Macaroni Kid Reader Asks:My daughter interrupts constantly. How do I get her to stop hijacking the conversation?"Noel Janis-Norton
There probably isn’t a parent out there who can’t relate to this problem! The good news is that within a short space of time, your child can learn to wait patiently and respectfully while you finish conversations.
I’m going to give you four strategies to significantly reduce the amount of interrupting. You’ll notice a difference even if you only use one or two of these strategies, but if you practice all four, you’ll see a transformation within a week or two.
First let’s look at what might be happening now when your daughter interrupts you. Many times when our children interrupt us, we turn to them and say, “Don’t interrupt. Now what is it?” So we’re telling them not to interrupt but then answering them anyway. We’re giving our kids very mixed messages.
1. So the first thing you’ll want to do is to Prepare for Success
to make it easier for your child to do the right thing. Start by making a rule about what she needs to do when you are talking and she wants to talk to you. Your rule could be:
‘When mommy’s talking to someone and you want to talk to me, you have to wait until I’m finished talking. I’ll put my index finger up silently and that will be a signal for you to wait.’
2. Then at a neutral time, do what I call a think-through
about this rule with your child to maximize the likelihood that she’ll remember and follow the new rule. First tell her the new rule and then ask her to tell you back in her own words what the new rule is. When she tells you, be sure to give her Descriptive Praise
. "That’s right, if mommy’s talking to someone, even if it’s just on the phone, you have to wait until I’m finished talking before you can talk." It’s also helpful to inject empathy into your think-through, Reflectively Listening
to how your daughter might feel about this new rule. "And that might be frustrating because you may feel like you have something really important to tell me, but when can you tell me?"
3. After your daughter knows the new interrupting rule, make sure to catch her doing it right and give her Descriptive Praise. Whenever you are talking with someone and she isn’t interrupting, you can say, "I’ve been talking for two minutes, and you haven’t interrupted me once; you’re remembering the rule and being very respectful." Don’t worry that you’ve interrupted yourself to give her Descriptive Praise! We’ve got to catch these glimpses of cooperation and mention them.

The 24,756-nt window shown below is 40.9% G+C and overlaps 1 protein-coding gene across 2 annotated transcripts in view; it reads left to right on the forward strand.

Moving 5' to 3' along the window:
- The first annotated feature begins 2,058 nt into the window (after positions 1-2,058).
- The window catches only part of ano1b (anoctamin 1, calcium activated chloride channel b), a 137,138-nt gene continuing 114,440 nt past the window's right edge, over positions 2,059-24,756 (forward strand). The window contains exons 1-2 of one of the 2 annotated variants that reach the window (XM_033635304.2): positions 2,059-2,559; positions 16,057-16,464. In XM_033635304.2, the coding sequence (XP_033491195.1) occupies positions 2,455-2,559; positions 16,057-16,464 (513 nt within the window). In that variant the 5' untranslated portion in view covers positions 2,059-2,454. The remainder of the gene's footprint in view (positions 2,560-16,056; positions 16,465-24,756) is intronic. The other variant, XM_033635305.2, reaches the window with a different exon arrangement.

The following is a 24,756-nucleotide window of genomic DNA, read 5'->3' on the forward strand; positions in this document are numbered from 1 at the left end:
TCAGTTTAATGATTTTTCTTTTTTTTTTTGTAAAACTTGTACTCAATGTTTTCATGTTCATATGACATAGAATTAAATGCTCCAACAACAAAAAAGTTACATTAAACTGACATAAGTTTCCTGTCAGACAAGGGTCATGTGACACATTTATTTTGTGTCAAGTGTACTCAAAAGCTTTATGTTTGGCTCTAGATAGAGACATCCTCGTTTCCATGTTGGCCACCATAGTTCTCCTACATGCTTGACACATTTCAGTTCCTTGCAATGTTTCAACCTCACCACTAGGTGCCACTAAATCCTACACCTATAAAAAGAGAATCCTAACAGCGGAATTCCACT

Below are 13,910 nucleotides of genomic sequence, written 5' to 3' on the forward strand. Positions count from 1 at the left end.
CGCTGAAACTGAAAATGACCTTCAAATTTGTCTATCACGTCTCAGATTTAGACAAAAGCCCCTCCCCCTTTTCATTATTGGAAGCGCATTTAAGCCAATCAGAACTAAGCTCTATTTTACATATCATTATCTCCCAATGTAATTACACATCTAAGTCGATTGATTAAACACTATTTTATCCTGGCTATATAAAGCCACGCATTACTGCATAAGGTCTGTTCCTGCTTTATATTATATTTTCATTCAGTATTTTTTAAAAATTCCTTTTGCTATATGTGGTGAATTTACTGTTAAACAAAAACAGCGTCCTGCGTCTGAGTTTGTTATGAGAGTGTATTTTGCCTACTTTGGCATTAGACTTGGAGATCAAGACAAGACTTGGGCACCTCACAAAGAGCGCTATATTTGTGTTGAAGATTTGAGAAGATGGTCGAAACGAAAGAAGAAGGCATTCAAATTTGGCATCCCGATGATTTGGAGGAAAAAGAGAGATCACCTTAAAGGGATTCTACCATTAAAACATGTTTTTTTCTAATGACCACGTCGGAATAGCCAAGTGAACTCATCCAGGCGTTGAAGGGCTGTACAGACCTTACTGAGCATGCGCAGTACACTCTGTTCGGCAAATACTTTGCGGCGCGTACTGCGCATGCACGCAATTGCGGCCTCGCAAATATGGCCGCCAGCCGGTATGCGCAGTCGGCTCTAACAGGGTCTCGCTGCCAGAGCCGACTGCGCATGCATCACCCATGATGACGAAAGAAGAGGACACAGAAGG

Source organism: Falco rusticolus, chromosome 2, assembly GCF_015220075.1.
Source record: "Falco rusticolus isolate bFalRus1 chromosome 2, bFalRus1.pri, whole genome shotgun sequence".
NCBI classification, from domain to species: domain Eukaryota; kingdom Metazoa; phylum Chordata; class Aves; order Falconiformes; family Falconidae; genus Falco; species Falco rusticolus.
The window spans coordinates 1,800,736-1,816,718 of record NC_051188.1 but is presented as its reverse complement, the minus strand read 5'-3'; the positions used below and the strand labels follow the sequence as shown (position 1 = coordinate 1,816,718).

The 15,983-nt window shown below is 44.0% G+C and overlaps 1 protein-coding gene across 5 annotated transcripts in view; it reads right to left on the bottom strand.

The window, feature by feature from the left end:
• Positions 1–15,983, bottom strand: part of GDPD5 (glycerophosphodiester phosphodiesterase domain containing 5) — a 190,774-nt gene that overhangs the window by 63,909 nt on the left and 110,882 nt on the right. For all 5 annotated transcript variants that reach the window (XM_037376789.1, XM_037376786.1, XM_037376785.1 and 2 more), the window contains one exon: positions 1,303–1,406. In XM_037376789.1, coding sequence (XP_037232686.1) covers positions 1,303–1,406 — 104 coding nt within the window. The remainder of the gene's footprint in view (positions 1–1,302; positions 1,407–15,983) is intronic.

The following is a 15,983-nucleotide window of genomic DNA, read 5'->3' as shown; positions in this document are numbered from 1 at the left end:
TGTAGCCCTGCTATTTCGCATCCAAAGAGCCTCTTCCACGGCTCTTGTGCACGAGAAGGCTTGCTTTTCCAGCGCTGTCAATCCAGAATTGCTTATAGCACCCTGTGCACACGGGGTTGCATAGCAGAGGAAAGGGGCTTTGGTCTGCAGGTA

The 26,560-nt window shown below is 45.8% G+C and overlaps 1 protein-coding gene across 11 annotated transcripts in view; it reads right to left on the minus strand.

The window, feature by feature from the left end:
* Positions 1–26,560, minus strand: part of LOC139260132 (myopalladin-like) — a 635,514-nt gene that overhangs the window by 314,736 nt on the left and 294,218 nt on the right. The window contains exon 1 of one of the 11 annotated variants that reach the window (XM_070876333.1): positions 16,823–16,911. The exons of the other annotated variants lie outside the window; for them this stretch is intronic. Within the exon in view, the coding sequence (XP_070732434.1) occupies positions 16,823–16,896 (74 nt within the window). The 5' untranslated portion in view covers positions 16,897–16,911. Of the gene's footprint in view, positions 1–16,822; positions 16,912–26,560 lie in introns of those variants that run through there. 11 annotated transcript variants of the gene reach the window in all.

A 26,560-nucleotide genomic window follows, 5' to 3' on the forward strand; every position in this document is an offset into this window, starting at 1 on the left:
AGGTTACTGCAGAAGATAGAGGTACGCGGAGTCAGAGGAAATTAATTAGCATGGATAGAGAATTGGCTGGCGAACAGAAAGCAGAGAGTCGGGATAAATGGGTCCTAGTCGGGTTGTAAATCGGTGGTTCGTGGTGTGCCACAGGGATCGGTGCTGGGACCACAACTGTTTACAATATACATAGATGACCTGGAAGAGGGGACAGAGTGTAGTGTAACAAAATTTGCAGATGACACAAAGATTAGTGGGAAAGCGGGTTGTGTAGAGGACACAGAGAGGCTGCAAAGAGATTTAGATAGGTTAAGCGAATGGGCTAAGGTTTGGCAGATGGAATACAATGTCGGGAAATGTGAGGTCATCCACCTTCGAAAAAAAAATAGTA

4. For many kids, interrupting is all about seeking attention. Kids crave the attention of their parents, even if it’s negative attention. So another way to vastly reduce interrupting is to give our kids positive attention by carving out regular “Special Time” to spend with them. I define Special Time as one parent with one child, doing something you both enjoy that doesn’t cost money and isn’t in front of a screen. When we spend one-on-one time with our kids it shows them that we not only love them but that we also like them and want to spend time with them. Kids do not vie for our attention nearly so much when they are getting the positive individual attention that they need and deserve. Even just 10 – 15 minutes will make a difference!
So what do you do if you’ve been putting these strategies into practice and she still interrupts? Just put a finger up, signaling for her to wait and continue your conversation. The second she stops interrupting, give her Descriptive Praise for waiting and being respectful. Repeat this as much as necessary. If you stay firm and follow through on your rule, your daughter will soon stop interrupting you because it no longer gets her what she wants.
Descriptive Praise, Preparing for Success and Reflective Listening are three of the five core skills of the Calmer, Easier, Happier Parenting program. The more you practice these positive and effective strategies, the calmer, easier and happier family life will become.
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